Fuel Price Won’t Change – For Now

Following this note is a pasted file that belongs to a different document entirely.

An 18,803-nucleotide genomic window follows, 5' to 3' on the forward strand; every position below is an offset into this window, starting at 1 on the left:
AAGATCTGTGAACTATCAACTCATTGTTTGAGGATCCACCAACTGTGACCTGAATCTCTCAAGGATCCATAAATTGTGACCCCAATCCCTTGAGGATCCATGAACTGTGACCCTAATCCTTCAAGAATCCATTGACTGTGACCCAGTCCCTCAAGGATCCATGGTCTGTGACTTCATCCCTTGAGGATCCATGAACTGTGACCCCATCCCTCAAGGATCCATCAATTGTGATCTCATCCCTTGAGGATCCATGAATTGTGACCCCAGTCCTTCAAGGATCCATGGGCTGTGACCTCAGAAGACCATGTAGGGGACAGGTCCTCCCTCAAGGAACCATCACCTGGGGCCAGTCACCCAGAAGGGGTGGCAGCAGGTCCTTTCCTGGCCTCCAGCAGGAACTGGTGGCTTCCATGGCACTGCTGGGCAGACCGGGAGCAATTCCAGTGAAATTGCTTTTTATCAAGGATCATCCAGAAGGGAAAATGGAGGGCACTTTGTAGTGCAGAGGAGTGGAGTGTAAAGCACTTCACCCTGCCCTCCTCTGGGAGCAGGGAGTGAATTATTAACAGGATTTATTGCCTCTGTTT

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By Petronella Sibeene WINDHOEK Even if the local fuel market recorded an over-recovery of about 38 cents per litre following the decrease in the international crude oil price, fuel prices in the country will remain unchanged, says the Ministry of Mines and Energy. Minister of Mines and Energy, Erkki Nghimtina, last week announced that the international crude oil price had retreated from the record high in August of almost US$80 per barrel to below US$69 per barrel. Given this downward trend, the local market is said to have recorded an over-recovery of 38.456 c/l for 95 Octane unleaded petrol, 38.984 c/l for 93 Octane lead replacement and 12.188 c/l for diesel. Although there is recovery in the local market coupled with the decrease in international crude oil prices, the minister says there is the constraint of a huge backlog of under-recoveries experienced in the past month. As such, there is a risk of this backlog deteriorating further if corrective measures are not taken accordingly. “These factors compelled the Ministry of Mines and Energy to keep fuel pump prices unchanged for this month in order to subsidize the persisting backlog of the cumulative slate balances for the months of May, June and July 2006,” Nghimtina said. He said it was worth noting that the current global oil spare capacity is prone to natural disasters, especially hurricanes in the United States of America, and to developments in Iran, Nigeria and Venezuela. There is no certainty that fuel prices will remain stable given potential geopolitical threats in these states that might push up the fuel prices again or above the current US$69 a barrel. “It is apparent that crude oil prices will remain volatile and any little imbalance can result in large swings in crude prices. At present, the Ministry of Mines and Energy will keep fuel prices at current levels despite the over-recovery realized in the local market, ” Nghimtina says. On 18 August 2006, the ministry announced its last increase. Retail price for lead replacement petrol (LRP), unleaded petrol (ULP) and the wholesale price for diesel were all raised by 50 cents. At Katima Mulilo and Rundu, motorists started paying N$6.66 for a litre of LRP (93) and ULP (95) while N$6.68 a litre is paid for diesel. In the northern towns such as Oshakati, LRP (93) now costs N$6.67 while diesel sells for N$6.73 per litre. In the capital vehicle owners pay N$6.59/litre for LRP (93), and N$6.61 for ULP (95) while diesel costs N$6.68. At Walvis Bay, the prices of the same are N$6.44, N$6.42 and N$6.50 per litre respectively while at Noordoewer in the far south, LRP (93) costs N$6.80/litre, ULP (93) N$6.82/litre and diesel N$6.88. Namibia imports most of her fuel from South Africa. Earlier, the Governor of the South African Reserve Bank, Tito Mboweni, during the 86th ordinary general meeting in South Africa, stated that he had noted the increase of oil to almost US$80 per barrel in the past weeks but considering a stable Rand and international product price basket, it would translate into an oil price reduction of roughly 37 cents. During the same week Nghimtina commented in an interview with New Era that the then speculated drop in fuel price would mean good news for the Namibian consumer though at the same time he cautioned that reduced fuel prices locally would largely depend on the time and at what cost Namibia would purchase fuel from its main supplier, South Africa. Last Wednesday, fuel prices on the South African market dropped by 36 cents per litre, but still being a difference of 1 percent higher (unleaded petrol) compared to Namibia. LRP and diesel show a difference of 2.4 percent and 6.4 percent higher in Namibia than in South Africa. This means that ULP (95) in Namibia costs N$6.61 while in South Africa the same product costs R6.68. In the same way, LRP (93) in Namibia is purchased at N$6.59 and R6.43 in South Africa. Diesel sells at NR6.68 in Namibia and R6.25 in South Africa. “It should be emphasised that although the ministry endeavours to keep fuel prices to the bare minimum as it has such a huge impact on the economy of the country, it will harmonize fuel prices with neigbouring states to be fair in respect of the pricing mechanisms used,” Nghimtina said.

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